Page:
Q: That's what I mean. She actually did dance it first, Ruth. Your memory's right.
A: Did she dance it the first time?
Q: Yes, I think so. She was the first one. She came to St. Tropez, and you created it, and she refused to practice.
A: She scared me to death. Well, she was certainly very, very talented. I didn't think she was the first one. Maybe she was.
Q: She's an unlikely choice, you said, for the role?
A: Yes, she certainly was. Nureyev danced it also. He danced it with Sonia Arova. That was the way it was. When he first came over here, that was the first thing he danced.
Q: Those are terrific roles.
A: Oh, yes. You'd be an idiot if you couldn't make a success of those roles!
Q: In the same way, the roles in Frankie and Johnny are terrific roles.
A: Yes, they are. They're very good for anybody who wants to dance them. Wonderful roles.
Q: Totally different, of course, from The Merry Widow.
A: Oh, yes.
Q: Harder. Which is harder, Frankie and Johnny or The Merry Widow -- not technically, but for a dancer to interpret?
A: Oh, I don't know. I have no idea. I think The Merry Widow is harder.
Q: Because it's technically harder?
A: No. It's so simple. It's simple, and the hardest thing in the world [is] to be simple. You can make wonderful choreography, millions of steps, and people can do them, but to do something and have it right, it has to be simple, and that's the hardest thing in the world -- to be simple and right. That's what you've got to be.
Q: Simple and right.
A: Don't you think it's about time for the birthday cake? . . . [Discussion of cake.]
Q: I would like to hear more anecdotes about Frankie and Johnny and the people who danced it and the response to it after the initial performance, Ruth.
A: Where did we do it first, the Great Northern Theatre?
Q: It was the WPA, and you did it at the Great Northern Theatre in Chicago, June 19, 1938.
A: 1938. Well, Bentley and I always danced it. Nobody else ever danced it then, except us.
Q: You danced it all over the world.
A: Yes.
Q: What is there in it that everyone responds to, forgetting that one unusual thing in Paris?
A: Oh, I think it's because it's simple, and they can understand it, and the music is good. The scenery is good. The costumes are all right; they're what they should be. Nellie Bly is a hard role to do because she has to be matter-of-fact. That's sometimes hard to do. Frankie is just very emotional and just acts out her feelings. But Nellie Bly [is very matter-of-fact], and it's very amusing. I don't know if people get the idea at the end where she goes up the steps to her room with the policeman. That's very naughty. Nellie Bly was just an ordinary prostitute, you see. And Frankie was a prostitute, too, but she was a prostitute who had feeling. She loved only one man, but she was still a prostitute. That's a very naughty ballet, I guess!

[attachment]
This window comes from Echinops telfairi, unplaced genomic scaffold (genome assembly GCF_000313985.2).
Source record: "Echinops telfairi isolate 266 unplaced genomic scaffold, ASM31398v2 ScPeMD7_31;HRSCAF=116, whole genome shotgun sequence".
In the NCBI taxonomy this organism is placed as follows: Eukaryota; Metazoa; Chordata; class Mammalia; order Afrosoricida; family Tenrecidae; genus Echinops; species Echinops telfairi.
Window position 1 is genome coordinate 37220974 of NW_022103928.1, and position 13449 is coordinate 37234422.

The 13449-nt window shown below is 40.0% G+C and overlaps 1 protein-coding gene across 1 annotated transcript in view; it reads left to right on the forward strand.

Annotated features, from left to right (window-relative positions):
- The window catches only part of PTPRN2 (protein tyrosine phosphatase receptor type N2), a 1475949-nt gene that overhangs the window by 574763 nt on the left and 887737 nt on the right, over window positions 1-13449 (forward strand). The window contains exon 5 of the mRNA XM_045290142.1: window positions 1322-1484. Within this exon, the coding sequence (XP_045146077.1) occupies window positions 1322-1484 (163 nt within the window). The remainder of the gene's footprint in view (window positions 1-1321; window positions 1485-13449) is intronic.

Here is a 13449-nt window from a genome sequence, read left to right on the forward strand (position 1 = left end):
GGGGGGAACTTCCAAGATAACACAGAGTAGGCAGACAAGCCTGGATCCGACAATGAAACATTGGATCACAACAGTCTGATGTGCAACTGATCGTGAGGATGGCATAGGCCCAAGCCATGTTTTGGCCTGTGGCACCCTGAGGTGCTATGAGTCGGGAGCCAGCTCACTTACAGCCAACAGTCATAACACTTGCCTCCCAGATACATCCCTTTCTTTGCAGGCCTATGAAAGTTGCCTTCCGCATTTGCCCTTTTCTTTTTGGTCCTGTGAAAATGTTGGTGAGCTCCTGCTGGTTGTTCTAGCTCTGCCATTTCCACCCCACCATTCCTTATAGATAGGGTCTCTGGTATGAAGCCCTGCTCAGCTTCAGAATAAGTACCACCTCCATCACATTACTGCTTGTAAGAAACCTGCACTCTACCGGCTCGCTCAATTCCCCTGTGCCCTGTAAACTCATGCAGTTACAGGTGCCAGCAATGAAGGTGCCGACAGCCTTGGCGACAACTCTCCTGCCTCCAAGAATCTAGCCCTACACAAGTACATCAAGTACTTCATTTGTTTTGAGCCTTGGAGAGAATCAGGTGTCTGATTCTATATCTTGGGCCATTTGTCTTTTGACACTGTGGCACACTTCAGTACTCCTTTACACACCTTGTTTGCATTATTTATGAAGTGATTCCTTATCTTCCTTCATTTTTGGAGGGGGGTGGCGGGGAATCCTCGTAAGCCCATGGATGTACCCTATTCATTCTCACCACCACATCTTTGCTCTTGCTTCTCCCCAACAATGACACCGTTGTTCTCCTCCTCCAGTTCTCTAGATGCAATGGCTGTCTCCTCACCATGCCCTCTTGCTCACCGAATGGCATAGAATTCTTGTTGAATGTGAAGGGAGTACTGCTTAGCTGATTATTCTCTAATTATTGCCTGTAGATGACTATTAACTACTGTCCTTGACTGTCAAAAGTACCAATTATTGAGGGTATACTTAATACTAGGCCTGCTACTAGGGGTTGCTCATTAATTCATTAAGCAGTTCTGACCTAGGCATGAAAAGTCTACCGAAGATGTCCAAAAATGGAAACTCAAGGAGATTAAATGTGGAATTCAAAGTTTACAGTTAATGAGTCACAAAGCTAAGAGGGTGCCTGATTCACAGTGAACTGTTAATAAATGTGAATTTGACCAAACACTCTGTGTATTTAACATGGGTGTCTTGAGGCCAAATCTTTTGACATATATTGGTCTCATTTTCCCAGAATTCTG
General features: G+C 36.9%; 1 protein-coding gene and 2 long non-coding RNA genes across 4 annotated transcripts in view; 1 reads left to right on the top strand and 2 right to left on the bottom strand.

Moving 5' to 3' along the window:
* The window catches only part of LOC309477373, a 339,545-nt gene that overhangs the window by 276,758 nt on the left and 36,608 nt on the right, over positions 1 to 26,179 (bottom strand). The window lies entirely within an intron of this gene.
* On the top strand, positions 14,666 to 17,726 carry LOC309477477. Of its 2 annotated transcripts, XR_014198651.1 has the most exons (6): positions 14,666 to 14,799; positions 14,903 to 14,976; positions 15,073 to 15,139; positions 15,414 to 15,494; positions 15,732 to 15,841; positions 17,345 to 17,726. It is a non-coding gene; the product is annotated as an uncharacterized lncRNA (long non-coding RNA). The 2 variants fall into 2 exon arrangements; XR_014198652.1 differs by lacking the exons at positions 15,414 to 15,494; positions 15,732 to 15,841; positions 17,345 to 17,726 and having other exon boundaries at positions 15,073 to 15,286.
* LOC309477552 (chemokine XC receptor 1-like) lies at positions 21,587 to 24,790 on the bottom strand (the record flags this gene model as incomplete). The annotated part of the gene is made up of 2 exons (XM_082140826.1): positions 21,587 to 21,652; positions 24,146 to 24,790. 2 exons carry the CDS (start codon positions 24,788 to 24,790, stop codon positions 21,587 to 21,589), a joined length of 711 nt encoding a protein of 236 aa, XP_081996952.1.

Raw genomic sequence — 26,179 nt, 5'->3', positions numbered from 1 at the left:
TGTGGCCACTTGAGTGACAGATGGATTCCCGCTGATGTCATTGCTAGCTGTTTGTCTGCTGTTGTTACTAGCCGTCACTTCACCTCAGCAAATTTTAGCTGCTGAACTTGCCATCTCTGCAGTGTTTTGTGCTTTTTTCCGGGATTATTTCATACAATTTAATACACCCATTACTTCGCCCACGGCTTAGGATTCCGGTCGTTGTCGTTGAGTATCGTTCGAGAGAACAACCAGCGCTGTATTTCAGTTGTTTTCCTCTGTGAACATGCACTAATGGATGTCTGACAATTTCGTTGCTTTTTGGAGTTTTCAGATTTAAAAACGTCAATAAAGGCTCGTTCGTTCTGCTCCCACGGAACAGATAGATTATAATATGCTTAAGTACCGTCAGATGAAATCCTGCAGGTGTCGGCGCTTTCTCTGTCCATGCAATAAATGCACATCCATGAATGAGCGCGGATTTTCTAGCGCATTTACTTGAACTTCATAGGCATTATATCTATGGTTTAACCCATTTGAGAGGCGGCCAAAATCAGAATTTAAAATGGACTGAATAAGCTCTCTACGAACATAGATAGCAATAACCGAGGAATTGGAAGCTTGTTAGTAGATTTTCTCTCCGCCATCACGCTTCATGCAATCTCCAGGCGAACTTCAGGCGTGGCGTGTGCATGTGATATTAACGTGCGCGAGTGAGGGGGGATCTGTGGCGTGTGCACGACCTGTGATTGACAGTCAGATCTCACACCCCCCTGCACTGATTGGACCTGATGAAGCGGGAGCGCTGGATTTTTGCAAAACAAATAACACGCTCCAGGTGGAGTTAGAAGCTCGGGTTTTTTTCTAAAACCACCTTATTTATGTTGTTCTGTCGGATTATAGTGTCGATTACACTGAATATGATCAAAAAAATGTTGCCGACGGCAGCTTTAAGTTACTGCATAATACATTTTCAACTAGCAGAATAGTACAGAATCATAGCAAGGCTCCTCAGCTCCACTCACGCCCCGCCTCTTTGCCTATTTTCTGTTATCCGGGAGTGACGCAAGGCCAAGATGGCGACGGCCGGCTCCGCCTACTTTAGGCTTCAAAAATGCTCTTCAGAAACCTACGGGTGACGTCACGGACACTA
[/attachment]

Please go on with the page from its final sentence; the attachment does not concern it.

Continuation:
Q: It's naughty and it's wonderful -- "he was her man . . . "
A: "He was her man, but he done her wrong." It's very sad. It's really a very sad story.
Q: It strikes me that that was, in its way, the perfect role for you to dance.
A: I loved dancing it. I adored dancing it. I never liked doing classical roles very much. I didn't do any, I don't think. I can't think of any that I ever did, did I? You know a lot about me. Love Song, that was classical.
Q: You did some white ballets.
A: Oh, in the Music Box Revue, I did a straight, what I call a pure technical white dance in a tutu.
Q: "Under the Chandelier."
A: It was nothing but a straight dance. I had a corps de ballet around me, and I did a solo, a toe solo. That's what it was. I can't think of anything else, classical thing that I did.
Q: But Frankie is a character . . . .
A: Yes, a marvelous character.
Q: . . . is tempestuous. Frankie strikes me as more a projection of Ruth Page -- not in terms of her life . . . .
A: You think I'm a prostitute? [Laughter]
Q: No, Ruth, I think you're a woman of strong feelings.
A: Oh.
Q: If you contrast the heroine of American Pattern with Frankie, which one is more like you?
A: I don't know. I don't know what I'm like.
Q: Well, in verve and style.
A: Cake . . . .
Related Place
Chicago (production location of)